PCB milling tutorial

[Juan Jose Chong] put together a set of videos and a PDF guide to milling printed circuit boards. You’ll find the pair of videos, totaling about twenty-two minutes, embedded after the break. In them, [Jaun] details the techniques used by the IEEE chapter at Texas Tech University to mill PCBs instead of using the traditional method of etching them. We’ve long been a fan of milled PCBs and often dream about the day we can retire the old iron we use for the toner transfer method.

In the tutorial, IsoPro is the software used to control the mill. The CAM files from a PCB design program are imported – they can come from many different programs including EagleCAD. A few setup steps let the operator configure the resolution necessary to mill the correct tolerance and from there the paths that outline each trace are calculated in software. In order to facilitate double-sided boards a reference hole is drilled in the copper clad board to accept a post on the mill table. Tape down the substrate with some foil tape, set the depth of the end mill bit, and let the machine do its thing. [Juan’s] video illustrates how quickly this can produce a rather complicated board, finishing in around 20 minutes.

26 thoughts on “PCB milling tutorial

  1. I really appreciate these tutorials. I’ve been making PCBs for over 10 years using transfer paper or sending off for printing. I finally bought a inexpensive CNC kit and have been struggling to make accurate PCBs with it. These videos are really helpful for home fab lab folks trying to figure out why their boards are not coming up just as they hoped.

  2. Another thing, I got myself a vacuum table and used pump. I attached the vacuum table to the cnc’s bottom profile, cut out the rubber cover to hold a euroboard size pcb, added two location pegs to it and made a drilling jig to make the holes to the blank pcb. With some finetuning this allows making of dual side pcb’s and also takes away the requirement of taping your board every time.

    I have to still find the time to add limit switches to my cnc and then measure the default origin point for the corner of the place where the pcb will be at, this will make it much easier as X and Y don’t have to be calibrated every time.

  3. One trick I have been using is to spray PCB with some old photo resistive pray(any spray will do) before milling. If cnc cuts too thin in some places and leaver copper, it at least breaks the paint and you can etch it after milling.

  4. I will share some of my experiences building a PCB milling machine. One that works. Not easy. A dremel on a cheap carriage will not work. Check the run out of the bit 1 inch away from the collet. This is just the start. I used a 1/8 in air tool from Harbor freight that gave ½ mill error at 1 inch. I built a head to house the inners of the tool. It consumed quite a lot of air running at 60K rpm. The compressor was consistently running. Remember you are dragging a bit across fiberglass. I had to fabricate special bearings that would not have any play, as this will add to total position error. These had to run on ground-hardened rods from McMaster Carr. The rods were registered in the main structure buy fabbing both front and back on a milling machine at the same time. Is it square? Even a few mills out will show up in a semi large flatpack. Steppers on lead screws will work but what is the accuracy of the lead screw over say 6in. So I purchased special screws good for ½ mill over 10 ins. Don’t forget antibacklash nuts! Next in line is a floating head that will carry the spindle and the bit. Oh yea the bits… 100$ for 10 good for about 2 boards each maybe. Fiberglass takes the edge off them real quick. I talking about microfine solid carbide bits too. Depth of cut with a 60 degree bit equals the width of the cut. You have to use a conical bit. Regular milling bits of say 10 mills break too easy. Back to the mechanicals. Limits, registration of the pcb from front to back? Remember getting 2 traces through a leaded package requires precision. Did I mention position feedback for the stepper motors? You can skip a step and not know it. Now to the software. I used Windows as a platform as this was to be a commercial endeavor. The program took about half of the total project time to make. You must learn Gerber. Interfacing it with a micro was another event. There are no interrupts in windows. Big problem. Transferring floating point to a micro is another event. How else do you keep the resolutition? Integer math just will not do. Then there are little things such as variable memory spaces (how big is your trace)., accel and decel curves and last the drilling routine. After all is said and done I ended up with a tool that can cut a 2 sided board 2 10mill traces through pads and will drill all the holes. I have made complete 4×6 microprocessor cards with external memory and ports. Was it worth it? The experience was. The machine ended up costing about 5K. I can’t afford the bits all the time. So I will save everyone a lot of time and money and say that the Epson printer is a much better route (no pun). The best was would be printing the traces on bare fiberglass. Look up nano silver. It melts at about 150F? good enough to put in a toaster oven. After melting the solid trace will not melt until around 1000 degrees. Layers can be built up like polymer thick film techniques.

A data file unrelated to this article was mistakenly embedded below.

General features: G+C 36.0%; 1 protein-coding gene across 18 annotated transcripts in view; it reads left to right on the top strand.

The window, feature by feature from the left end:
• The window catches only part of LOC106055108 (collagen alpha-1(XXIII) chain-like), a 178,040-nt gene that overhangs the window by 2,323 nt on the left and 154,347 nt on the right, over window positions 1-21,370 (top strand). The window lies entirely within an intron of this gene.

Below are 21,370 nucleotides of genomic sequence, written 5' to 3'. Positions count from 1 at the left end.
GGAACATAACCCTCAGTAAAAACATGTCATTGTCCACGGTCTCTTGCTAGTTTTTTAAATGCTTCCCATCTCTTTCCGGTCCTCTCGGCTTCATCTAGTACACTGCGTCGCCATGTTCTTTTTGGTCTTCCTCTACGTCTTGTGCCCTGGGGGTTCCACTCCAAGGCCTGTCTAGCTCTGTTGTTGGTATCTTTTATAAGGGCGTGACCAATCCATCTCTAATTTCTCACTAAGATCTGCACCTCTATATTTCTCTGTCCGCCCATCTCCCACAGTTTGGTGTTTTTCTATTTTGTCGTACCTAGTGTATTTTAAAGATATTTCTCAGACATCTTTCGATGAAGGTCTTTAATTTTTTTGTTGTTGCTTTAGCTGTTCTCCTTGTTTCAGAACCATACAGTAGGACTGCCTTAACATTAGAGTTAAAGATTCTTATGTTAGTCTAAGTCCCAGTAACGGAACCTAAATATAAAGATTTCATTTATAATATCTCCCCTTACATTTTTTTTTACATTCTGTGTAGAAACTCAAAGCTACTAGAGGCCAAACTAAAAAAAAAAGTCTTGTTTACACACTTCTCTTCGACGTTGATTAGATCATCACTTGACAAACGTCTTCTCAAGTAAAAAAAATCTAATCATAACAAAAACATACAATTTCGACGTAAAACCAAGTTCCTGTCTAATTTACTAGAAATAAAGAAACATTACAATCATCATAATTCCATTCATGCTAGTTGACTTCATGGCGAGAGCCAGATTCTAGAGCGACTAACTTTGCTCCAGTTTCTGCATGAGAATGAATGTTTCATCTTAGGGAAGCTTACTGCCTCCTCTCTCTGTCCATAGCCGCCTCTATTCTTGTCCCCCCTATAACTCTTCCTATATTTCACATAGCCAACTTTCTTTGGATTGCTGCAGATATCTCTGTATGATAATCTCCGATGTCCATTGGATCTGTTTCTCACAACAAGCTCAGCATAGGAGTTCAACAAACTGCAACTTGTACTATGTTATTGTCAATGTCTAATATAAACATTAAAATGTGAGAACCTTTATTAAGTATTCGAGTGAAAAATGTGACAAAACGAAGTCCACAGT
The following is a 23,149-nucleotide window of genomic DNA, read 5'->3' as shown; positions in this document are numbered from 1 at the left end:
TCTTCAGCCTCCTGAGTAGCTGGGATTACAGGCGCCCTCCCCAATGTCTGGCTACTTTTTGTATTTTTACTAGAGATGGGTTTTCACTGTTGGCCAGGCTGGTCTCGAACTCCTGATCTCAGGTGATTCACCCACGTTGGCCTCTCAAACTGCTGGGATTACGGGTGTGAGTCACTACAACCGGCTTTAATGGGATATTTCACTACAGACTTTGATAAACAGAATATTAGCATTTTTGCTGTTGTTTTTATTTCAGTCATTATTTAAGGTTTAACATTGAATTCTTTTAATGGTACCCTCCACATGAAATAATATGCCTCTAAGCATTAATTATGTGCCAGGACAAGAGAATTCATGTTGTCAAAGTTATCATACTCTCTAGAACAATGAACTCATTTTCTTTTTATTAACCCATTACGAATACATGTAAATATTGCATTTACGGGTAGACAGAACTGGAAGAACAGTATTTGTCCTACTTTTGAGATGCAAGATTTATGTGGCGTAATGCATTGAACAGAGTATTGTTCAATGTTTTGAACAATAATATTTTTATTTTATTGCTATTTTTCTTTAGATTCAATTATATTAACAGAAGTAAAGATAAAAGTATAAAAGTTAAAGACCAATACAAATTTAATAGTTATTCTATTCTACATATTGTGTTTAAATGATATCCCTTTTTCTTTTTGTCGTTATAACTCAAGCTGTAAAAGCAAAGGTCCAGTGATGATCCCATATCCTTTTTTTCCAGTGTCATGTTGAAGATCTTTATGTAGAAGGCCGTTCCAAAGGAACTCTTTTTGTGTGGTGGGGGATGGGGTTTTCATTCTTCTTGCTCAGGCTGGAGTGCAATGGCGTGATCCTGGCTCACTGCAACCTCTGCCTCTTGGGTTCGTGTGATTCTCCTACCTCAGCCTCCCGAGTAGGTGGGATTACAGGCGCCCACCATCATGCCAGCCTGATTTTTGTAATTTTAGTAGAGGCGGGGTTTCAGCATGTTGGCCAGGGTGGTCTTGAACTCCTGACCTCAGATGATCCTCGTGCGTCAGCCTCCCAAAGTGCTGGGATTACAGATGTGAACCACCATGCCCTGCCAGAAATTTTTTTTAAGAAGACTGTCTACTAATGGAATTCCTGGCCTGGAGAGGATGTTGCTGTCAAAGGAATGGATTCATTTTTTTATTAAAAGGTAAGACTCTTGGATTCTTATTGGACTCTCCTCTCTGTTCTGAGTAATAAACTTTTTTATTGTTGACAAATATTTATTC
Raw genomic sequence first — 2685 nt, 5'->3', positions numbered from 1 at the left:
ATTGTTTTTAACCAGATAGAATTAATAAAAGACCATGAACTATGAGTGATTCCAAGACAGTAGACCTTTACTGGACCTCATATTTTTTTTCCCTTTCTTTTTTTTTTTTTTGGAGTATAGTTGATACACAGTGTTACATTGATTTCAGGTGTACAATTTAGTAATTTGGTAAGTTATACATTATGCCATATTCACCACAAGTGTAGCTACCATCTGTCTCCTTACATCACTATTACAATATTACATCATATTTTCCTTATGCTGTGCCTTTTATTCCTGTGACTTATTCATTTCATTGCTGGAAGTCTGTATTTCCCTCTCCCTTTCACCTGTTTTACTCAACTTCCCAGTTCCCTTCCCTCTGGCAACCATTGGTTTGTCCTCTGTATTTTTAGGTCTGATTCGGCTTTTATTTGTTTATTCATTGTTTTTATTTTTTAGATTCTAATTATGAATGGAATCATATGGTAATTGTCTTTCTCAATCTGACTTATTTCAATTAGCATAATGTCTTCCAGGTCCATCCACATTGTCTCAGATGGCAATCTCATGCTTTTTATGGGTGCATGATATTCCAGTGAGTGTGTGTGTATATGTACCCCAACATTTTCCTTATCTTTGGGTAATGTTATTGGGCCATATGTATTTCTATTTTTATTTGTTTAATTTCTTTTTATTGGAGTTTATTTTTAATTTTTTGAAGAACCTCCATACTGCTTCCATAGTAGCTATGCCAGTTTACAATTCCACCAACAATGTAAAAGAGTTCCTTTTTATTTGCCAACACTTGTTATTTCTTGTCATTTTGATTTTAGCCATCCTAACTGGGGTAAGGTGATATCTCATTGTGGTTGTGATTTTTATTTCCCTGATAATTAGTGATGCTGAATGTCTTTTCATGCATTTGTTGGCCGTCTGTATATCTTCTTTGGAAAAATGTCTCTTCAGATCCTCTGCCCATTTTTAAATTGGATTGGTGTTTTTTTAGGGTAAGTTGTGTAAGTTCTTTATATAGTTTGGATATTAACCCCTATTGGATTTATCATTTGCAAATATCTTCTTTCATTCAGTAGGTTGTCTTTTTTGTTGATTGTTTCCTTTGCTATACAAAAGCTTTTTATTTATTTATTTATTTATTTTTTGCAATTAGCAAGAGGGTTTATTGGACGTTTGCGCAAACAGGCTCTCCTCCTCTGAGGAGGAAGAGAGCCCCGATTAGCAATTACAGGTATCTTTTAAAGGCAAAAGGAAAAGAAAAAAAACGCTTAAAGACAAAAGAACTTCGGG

1. “So I will save everyone a lot of time and money and say that the Epson printer is a much better route (no pun). The best was would be printing the traces on bare fiberglass. Look up nano silver. It melts at about 150F? good enough to put in a toaster oven. After melting the solid trace will not melt until around 1000 degrees. Layers can be built up like polymer thick film techniques.”

      Have you done it with inkjet-direct-to-pcb? Love to learn more…

  5. I hope these videos help someone, a mill is an awesome tool to have access to and etched PCB’s are very clean for a finished product. That said, I could use the videos to sleep at night, the very slow pace and monotone narration make it difficult to watch.

    If that happens, use Scotchbrite or steel wool to remove the oxidizes layer.
    Tin plating is a must if you’re going to use the board for more than just testing.

  6. This video took far too long to show a process that most people can never use. How is this better than laser etching a board or masking then etching? Yes you get holes drilled but it takes a long time and is anything but automated or easy to use.